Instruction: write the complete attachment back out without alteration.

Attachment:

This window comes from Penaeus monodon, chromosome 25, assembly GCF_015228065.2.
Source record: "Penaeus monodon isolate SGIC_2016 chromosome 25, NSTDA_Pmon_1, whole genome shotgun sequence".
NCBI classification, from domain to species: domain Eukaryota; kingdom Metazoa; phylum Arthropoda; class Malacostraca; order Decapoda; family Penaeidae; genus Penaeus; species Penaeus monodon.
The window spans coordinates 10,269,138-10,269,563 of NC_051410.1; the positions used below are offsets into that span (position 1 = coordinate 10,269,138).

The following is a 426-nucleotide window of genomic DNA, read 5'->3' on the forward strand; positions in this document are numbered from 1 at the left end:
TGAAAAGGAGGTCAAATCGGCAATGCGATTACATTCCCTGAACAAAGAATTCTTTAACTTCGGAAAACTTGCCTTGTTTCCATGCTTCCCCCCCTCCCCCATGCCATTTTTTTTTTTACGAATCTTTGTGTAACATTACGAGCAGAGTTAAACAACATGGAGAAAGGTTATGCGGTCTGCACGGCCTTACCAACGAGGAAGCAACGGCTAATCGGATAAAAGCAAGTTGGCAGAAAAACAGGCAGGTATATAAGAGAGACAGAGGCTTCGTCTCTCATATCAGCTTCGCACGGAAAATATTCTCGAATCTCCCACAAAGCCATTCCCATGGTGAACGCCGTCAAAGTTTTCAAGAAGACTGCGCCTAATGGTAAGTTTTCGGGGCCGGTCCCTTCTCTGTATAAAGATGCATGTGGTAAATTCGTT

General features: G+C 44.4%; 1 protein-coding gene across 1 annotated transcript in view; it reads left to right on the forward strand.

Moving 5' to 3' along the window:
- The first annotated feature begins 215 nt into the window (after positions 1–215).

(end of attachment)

This window comes from Penaeus monodon, chromosome 25, assembly GCF_015228065.2.
Source record: "Penaeus monodon isolate SGIC_2016 chromosome 25, NSTDA_Pmon_1, whole genome shotgun sequence".
NCBI classification, from domain to species: domain Eukaryota; kingdom Metazoa; phylum Arthropoda; class Malacostraca; order Decapoda; family Penaeidae; genus Penaeus; species Penaeus monodon.
The window spans coordinates 10,269,138-10,269,563 of NC_051410.1; the positions used below are offsets into that span (position 1 = coordinate 10,269,138).

The following is a 426-nucleotide window of genomic DNA, read 5'->3' on the forward strand; positions in this document are numbered from 1 at the left end:
TGAAAAGGAGGTCAAATCGGCAATGCGATTACATTCCCTGAACAAAGAATTCTTTAACTTCGGAAAACTTGCCTTGTTTCCATGCTTCCCCCCCTCCCCCATGCCATTTTTTTTTTTACGAATCTTTGTGTAACATTACGAGCAGAGTTAAACAACATGGAGAAAGGTTATGCGGTCTGCACGGCCTTACCAACGAGGAAGCAACGGCTAATCGGATAAAAGCAAGTTGGCAGAAAAACAGGCAGGTATATAAGAGAGACAGAGGCTTCGTCTCTCATATCAGCTTCGCACGGAAAATATTCTCGAATCTCCCACAAAGCCATTCCCATGGTGAACGCCGTCAAAGTTTTCAAGAAGACTGCGCCTAATGGTAAGTTTTCGGGGCCGGTCCCTTCTCTGTATAAAGATGCATGTGGTAAATTCGTT

General features: G+C 44.4%; 1 protein-coding gene across 1 annotated transcript in view; it reads left to right on the forward strand.

Moving 5' to 3' along the window:
- The first annotated feature begins 215 nt into the window (after positions 1–215).